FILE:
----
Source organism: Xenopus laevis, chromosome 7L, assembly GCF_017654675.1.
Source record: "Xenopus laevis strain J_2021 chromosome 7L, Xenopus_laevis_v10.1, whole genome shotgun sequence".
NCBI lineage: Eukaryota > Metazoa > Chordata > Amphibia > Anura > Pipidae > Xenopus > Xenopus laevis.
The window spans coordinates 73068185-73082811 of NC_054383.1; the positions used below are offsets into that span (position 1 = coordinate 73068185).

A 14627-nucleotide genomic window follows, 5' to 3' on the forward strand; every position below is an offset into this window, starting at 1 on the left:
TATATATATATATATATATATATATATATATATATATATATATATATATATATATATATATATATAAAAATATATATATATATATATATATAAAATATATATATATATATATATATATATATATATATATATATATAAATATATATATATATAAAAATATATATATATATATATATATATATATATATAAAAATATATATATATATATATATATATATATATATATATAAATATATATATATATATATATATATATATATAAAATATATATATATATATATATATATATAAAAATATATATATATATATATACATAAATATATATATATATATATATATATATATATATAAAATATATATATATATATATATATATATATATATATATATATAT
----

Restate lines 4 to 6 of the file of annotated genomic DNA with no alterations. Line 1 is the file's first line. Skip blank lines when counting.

The window spans coordinates 73068185-73082811 of NC_054383.1; the positions used below are offsets into that span (position 1 = coordinate 73068185).

A 14627-nucleotide genomic window follows, 5' to 3' on the forward strand; every position below is an offset into this window, starting at 1 on the left:
TATATATATATATATATATATATATATATATATATATATATATATATATATATATATATATATATAAAAATATATATATATATATATATATAAAATATATATATATATATATATATATATATATATATATATATATAAATATATATATATATAAAAATATATATATATATATATATATATATATATATAAAAATATATATATATATATATATATATATATATATATATAAATATATATATATATATATATATATATATATAAAATATATATATATATATATATATATATAAAAATATATATATATATATATACATAAATATATATATATATATATATATATATATATATAAAATATATATATATATATATATATATATATATATATATATATAT